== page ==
The Smartest Girl I Know

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When I first met Deja and Zhane, they were living with their mother in a Section 8 housing unit in Yonkers, New York. Their mother was what most people would describe as a “typical welfare mom” — she got a job once in a while, although the risk of losing her benefits if the job didn’t work out made it difficult to get off welfare. But she was proud of those girls! They didn’t go out on school nights, studied hard, stayed away from boys and drugs, and won numerous school awards. When Zhane was offered the opportunity to attend a scholastic camp during the summer, her mother hustled to contact everyone she knew who might be willing to sponsor the girl with a donation of $20, $10, even $5 if they could spare it. I was one of the hustled. More than once. And I was happy to help.

I lost track of the girls when they stopped attending our church, but I ran into Deja recently at the grocery store in my middle-class neighborhood north of Yonkers, where she is working as a clerk and saving money for college. She also works at a Burger King in the evenings, but she enjoys her grocery job better. “I like the customers, and I feel like ‘somebody’ here,” she said. I asked about her sister, and we caught up.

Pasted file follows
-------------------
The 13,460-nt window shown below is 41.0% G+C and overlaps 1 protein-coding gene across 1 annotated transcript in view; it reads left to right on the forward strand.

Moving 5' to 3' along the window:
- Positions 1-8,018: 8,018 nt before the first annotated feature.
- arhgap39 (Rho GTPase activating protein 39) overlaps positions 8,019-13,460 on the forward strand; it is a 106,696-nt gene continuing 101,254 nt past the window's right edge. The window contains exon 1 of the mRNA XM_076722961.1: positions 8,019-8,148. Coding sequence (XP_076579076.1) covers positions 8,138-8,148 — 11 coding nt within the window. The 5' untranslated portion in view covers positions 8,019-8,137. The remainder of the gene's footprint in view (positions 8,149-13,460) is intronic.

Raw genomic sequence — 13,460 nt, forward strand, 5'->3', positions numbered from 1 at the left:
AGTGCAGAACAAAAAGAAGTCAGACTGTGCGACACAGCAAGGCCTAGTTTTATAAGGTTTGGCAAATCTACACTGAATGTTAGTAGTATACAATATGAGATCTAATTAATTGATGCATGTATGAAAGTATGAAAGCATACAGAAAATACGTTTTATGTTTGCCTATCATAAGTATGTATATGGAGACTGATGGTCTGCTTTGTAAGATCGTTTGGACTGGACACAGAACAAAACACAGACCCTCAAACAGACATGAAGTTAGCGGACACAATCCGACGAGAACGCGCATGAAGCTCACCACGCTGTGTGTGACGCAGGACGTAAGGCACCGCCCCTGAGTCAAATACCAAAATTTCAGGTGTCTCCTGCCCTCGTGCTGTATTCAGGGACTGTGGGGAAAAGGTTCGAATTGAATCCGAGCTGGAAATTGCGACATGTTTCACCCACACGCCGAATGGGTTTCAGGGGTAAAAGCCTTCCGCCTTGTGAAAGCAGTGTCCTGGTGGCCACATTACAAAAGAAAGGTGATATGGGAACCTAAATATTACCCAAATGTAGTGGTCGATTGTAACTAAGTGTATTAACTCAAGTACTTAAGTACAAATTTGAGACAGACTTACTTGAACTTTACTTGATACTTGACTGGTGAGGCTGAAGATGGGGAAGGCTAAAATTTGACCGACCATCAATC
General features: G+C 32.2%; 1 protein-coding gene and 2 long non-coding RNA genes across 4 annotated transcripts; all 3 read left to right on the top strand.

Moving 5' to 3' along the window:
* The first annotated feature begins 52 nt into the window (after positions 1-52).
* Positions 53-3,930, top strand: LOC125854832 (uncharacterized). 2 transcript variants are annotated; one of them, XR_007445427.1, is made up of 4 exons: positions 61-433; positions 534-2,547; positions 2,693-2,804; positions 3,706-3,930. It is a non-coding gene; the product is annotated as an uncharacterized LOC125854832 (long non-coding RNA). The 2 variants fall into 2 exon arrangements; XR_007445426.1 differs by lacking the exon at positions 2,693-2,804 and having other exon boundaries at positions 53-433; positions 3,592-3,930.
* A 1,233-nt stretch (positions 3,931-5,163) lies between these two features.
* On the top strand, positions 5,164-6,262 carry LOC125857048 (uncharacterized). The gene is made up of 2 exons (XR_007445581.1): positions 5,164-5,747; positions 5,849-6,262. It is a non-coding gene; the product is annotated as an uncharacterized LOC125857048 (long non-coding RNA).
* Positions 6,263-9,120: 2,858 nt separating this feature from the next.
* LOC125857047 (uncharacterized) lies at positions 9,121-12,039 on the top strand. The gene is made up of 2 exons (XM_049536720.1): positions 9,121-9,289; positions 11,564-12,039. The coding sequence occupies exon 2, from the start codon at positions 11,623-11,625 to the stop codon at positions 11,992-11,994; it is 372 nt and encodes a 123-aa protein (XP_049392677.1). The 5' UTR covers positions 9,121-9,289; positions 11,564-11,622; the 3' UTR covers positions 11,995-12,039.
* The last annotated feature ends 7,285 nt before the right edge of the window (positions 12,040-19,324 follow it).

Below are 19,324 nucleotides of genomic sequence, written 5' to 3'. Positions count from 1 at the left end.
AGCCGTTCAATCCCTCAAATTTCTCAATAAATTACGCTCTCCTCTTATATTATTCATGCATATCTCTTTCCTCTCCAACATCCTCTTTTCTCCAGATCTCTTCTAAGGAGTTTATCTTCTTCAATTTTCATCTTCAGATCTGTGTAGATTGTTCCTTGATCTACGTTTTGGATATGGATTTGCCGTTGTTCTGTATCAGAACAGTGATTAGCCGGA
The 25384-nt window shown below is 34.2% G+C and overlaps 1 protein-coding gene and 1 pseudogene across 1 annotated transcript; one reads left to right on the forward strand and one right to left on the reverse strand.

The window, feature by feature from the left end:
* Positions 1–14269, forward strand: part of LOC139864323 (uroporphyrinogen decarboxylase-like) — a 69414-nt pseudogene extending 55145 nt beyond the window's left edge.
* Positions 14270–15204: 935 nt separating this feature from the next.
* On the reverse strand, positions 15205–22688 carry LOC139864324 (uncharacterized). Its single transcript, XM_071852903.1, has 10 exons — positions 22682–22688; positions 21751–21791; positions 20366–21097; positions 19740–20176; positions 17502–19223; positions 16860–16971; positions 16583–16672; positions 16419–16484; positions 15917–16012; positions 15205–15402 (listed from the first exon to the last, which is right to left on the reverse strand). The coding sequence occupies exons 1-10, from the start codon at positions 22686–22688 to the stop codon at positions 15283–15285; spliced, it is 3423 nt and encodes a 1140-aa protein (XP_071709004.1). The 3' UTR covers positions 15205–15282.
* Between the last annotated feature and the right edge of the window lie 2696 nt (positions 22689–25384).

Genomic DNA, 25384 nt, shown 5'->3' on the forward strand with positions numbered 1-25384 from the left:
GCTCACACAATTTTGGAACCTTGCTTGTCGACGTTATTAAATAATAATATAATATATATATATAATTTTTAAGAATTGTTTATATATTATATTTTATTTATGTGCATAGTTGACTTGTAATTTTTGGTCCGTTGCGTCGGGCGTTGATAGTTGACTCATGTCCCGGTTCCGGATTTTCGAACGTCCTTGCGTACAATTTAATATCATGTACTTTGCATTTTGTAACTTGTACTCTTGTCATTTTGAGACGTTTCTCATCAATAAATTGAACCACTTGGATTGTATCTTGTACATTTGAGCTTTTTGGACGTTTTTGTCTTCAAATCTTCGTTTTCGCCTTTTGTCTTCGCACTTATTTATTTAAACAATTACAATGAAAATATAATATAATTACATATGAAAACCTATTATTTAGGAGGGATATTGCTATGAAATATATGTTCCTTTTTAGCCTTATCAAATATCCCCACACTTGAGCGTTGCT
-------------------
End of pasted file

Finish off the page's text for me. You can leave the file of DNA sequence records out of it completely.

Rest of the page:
An estimated 40 million Americans are saddled with outstanding student loans totaling over a trillion dollars.

Zhane is also working two jobs, trying to earn enough money to pay off the debts she accrued after one year of college. “She didn’t want to owe all that money,” Deja told me, “so she’s working to pay it off before she goes back to college.”

Smart girl.